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Harry H. Vaughan, March 20, 1976 Oral History Interview

Oral History Interview with
Harry H. Vaughan

General Vaughan was President Truman's Military Aide in the White House. He served as Truman's secretary while Truman was Senator. General Vaughan met Mr. Truman during World War I while both were serving in the 35th Division. General Vaughan discusses his recollections of the President during World War I, Truman's Senatorial years, the White House years, and the President's retirement.

Alexandria, Virginia
March 20, 1976
by Jerald L. Hill and William D. Stilley

See also Additional Harry Vaughan Interviews by Charles T. Morrissey dated January 14 and 16, 1963

See also Harry Vaughan Papers finding aid

[Notices and Restrictions | Interview Transcript | List of Subjects Discussed]


This interview was conducted by William D. Stilley and Jerald L. Hill as part of a intern and independent study project at William Jewell College in March 1976, under the direction of the Political Science Department of William Jewell College. The reader should remember that this is essentially a transcript of the spoken, rather than the written word.

Numbers appearing in square brackets (ex. [45]) within the transcript indicate the pagination in the original, hardcopy version of the oral history interview.

This transcript may be read, quoted from, cited, and reproduced for purposes of research. It may not be published in full except by permission of William D. Stilley and Jerald L. Hill.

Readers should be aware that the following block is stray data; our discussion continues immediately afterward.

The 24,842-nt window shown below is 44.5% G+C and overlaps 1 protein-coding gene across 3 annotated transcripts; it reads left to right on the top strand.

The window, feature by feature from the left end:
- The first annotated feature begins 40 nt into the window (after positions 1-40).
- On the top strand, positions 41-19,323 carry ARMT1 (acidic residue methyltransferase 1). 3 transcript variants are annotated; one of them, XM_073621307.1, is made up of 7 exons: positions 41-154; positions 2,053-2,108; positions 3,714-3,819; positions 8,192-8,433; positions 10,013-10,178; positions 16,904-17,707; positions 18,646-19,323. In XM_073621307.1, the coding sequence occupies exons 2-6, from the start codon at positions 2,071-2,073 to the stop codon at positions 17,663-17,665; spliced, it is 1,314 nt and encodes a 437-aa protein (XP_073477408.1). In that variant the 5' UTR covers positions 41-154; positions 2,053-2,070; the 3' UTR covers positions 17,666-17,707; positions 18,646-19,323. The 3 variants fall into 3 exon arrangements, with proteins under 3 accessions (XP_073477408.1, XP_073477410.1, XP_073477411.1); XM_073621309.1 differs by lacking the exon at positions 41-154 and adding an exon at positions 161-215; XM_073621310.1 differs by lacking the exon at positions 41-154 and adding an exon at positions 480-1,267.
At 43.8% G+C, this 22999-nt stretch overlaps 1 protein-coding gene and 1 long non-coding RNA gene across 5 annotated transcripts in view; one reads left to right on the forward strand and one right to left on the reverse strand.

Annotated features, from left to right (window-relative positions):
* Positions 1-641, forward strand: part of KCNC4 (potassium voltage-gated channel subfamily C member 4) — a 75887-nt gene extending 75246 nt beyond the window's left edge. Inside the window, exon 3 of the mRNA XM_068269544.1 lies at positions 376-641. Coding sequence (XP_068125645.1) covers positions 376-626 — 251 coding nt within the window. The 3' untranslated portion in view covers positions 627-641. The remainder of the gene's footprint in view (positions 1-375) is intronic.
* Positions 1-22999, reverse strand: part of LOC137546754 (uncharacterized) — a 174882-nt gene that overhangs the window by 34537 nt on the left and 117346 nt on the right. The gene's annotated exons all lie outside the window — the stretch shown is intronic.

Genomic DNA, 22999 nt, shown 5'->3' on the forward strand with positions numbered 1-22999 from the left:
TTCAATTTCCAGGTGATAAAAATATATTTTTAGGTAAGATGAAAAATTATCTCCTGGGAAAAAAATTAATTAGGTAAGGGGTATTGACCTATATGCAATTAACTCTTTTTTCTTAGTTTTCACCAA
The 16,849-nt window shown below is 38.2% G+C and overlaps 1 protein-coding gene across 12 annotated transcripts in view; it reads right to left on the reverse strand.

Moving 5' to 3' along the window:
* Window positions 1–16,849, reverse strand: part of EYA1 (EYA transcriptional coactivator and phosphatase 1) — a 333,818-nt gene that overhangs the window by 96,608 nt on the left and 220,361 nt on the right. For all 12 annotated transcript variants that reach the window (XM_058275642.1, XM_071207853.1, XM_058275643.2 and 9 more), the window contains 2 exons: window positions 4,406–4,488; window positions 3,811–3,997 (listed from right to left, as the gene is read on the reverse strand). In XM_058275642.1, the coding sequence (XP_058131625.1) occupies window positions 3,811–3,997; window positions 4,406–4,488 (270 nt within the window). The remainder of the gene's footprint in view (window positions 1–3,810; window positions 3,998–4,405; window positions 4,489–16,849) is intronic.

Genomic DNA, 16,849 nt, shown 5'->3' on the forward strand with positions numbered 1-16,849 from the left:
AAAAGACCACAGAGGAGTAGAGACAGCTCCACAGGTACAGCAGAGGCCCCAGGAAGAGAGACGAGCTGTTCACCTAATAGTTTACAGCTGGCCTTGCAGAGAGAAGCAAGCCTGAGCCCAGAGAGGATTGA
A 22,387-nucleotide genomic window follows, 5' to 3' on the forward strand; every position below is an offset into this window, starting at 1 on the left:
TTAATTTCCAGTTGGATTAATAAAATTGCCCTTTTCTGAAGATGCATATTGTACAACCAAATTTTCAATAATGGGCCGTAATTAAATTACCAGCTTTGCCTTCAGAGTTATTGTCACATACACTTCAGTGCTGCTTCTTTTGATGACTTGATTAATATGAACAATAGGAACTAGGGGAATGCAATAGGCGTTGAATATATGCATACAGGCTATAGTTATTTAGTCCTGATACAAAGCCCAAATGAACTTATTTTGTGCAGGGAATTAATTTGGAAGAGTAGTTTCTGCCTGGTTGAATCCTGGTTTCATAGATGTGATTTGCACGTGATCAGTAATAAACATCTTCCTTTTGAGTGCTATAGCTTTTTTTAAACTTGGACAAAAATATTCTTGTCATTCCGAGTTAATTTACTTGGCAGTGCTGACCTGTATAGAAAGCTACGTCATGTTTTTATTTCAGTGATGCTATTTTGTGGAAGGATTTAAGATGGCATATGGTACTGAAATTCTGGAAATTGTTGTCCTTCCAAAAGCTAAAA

Opened July, 1985
Harry S. Truman Library
Independence, Missouri


[Top of the Page | Notices and Restrictions | Interview Transcript | List of Subjects Discussed]


Oral History Interview with
Harry H. Vaughan

Alexandria, Virginia
March 20, 1976
by Jerald L. Hill and William D. Stilley


HILL: General Vaughan, when did you first meet President Truman?

VAUGHAN: In March 1918. That was about...

MISS VAUGHAN: It was earlier than 1918 wasn't it? And, it was before you went to France wasn't it?

VAUGHAN: Well, yes, we went to France about the next month after I met him in 1918. This was at Fort Sill, Oklahoma. The 35th Division was training at Fort Sill, and they picked civilians for the first


officer's training camp; and men who had never had a uniform on. After three months they commissioned them first lieutenant, second lieutenant, captains, and majors, which was ridiculous. And the second officer's training camp was the same way, and the third officer's training camp was made up of sergeants out of the various units that were in training. And due to some absolutely stupid regulation -- the Army's been having stupid regulations for 60 years that I know of -- they said in the third officer's training camp you couldn't get anything but second lieutenant commissions; and these men had had one, two, maybe three years of training as non-commissioned officers. So, it goes without saying that they would know more about things military and have a better basis to train on than the men that came right out of civilian life and never had a uniform on. So I went to the third officer's training camp, and I was commissioned a second lieutenant; and I was sent over to the 130th Field Artillery. I had been in the 129th out of St. Louis and I was sent to the 130th out of Kansas.